Just out of high school, Ernie Bringas and Phil Stewart started singing together in 1957. In 1962, they landed a recording contract with Columbia Records and were assigned to a 20 year old, novice record producer named Terry Melcher (Doris Day's son). Calling themselves The Rip Chords, the duo released their first recording, "Here I Stand", in early 1963. The record met with moderate success, peaking nationally at #51 and paved the way for future promise.
On their second release, "Gone", Bringas and Stewart were joined by a talented singer named Bruce Johnston, a friend of Melcher. Although "Gone" also reached the national charts, it was not quite as successful as their debut single, but the Rip Chords name had been established nationally. All that was needed now was a top-notch song to record.
At this point, Erine Bringas decided to leave the music business to pursue three years of graduate studies at United Theological Seminary in Dayton, Ohio. Phil Stewart now found himself without a singing or touring partner, but quickly resolved the problem by recruiting Rich Rotkin and Arnie Marcus to accompany him on tour.
Now the story of The Rip Chords starts to get a little muddy. Melcher and a young songstress named Carol Conners, had written a song called "Hey Little Cobra". Recognizing the song's potential, Melcher decided to record and release the song under the Rip Chords name. Although Phil Stewart claims to have sung some vocals for the song, that has been disputed by Melcher and Johnston. It is clear however that the lead vocal of "Hey Little Cobra" is that of Terry Melcher with the high harmony added by Bruce Johnston.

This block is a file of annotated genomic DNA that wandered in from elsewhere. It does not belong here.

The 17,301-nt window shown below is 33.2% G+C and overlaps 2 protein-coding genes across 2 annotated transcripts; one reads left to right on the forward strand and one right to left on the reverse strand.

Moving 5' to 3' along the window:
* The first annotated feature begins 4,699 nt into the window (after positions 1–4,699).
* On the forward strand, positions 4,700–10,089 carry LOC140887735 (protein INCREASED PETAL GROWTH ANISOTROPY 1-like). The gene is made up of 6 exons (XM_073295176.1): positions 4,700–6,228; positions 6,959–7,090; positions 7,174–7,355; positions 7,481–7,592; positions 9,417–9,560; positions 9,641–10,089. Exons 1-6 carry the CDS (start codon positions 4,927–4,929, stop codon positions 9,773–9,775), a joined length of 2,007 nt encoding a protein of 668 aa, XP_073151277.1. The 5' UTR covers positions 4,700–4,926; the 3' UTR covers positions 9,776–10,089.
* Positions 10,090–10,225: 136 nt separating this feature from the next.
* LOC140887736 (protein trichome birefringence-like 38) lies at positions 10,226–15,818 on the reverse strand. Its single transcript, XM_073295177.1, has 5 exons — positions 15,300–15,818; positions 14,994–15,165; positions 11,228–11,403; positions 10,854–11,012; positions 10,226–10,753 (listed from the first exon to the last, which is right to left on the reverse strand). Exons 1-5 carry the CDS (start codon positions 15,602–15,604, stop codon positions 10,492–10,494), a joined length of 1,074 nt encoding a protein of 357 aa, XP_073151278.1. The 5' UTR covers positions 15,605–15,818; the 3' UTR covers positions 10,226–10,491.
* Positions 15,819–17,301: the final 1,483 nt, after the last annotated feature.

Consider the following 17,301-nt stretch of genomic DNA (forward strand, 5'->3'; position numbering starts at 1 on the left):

In early 1964, just as The Beatles were breaking into the North American music scene, "Hey Little Cobra" shot up the national charts, peaking at #4. Soon, an album called "Hey Little Cobra And Other Hot Rod Hits" was recorded. The album featured the voices of Terry Melcher, Bruce Johnston and Phil Stewart, with a host of session musicians known as The Wrecking Crew backing them. All personal appearances were by Phil, Rich and Arnie.
Another car-orientated single, "Three Window Coupe", written by Roger Christian and Jan Berry of Jan And Dean, cracked the Top 30 in the summer of 1964 and was followed with an album of the same name, which also featured Melcher and Johnston on most of the tracks. After one final chart single, "One Piece Topless Bathing Suit", Melcher had decided to turn his full attention to record production and turned down the Brian Wilson composition, "Help Me Rhonda" for the Rip Chords.
As a live act, The Rip Chords put in an appearance singing "Red Hot Roadster" in a rock & roll movie titled A Swingin' Summer, which also featured Gary Lewis and the Playboys, Donnie Brooks, the Righteous Brothers and Raquel Welch, making her movie debut. The band officially split up in late 1965.
Terry Melcher would go on to produce some of classic rock's most memorable hits for The Byrds, Paul Revere and The Raiders and Steppenwolf. Bruce Johnston would join The Beach Boys in April of 1965 and continue to tour and record with them into the next millennium. It was also Bruce Johnston who would write Barry Manilow's theme song, "I Write The Songs".
A version of The Rip Chords was still touring in 2005, consisting of Richie Rotkin (vocals and percussion), Bob Rush (bass, vocals), Mitchell Schecter (lead guitar, vocals), Fred Brog (guitar, vocals, keyboards) and Patrick Maley (drums, vocals). Arnie Marcus, (bongos, percussion, vocals) joined the rest of the boys onstage for many of the shows and television appearances.
Thanks to The Rip Chords' Bob Rush for his help with the accuracy of this biography.
For more, be sure to read Gary James' Interview With Rich Rutkin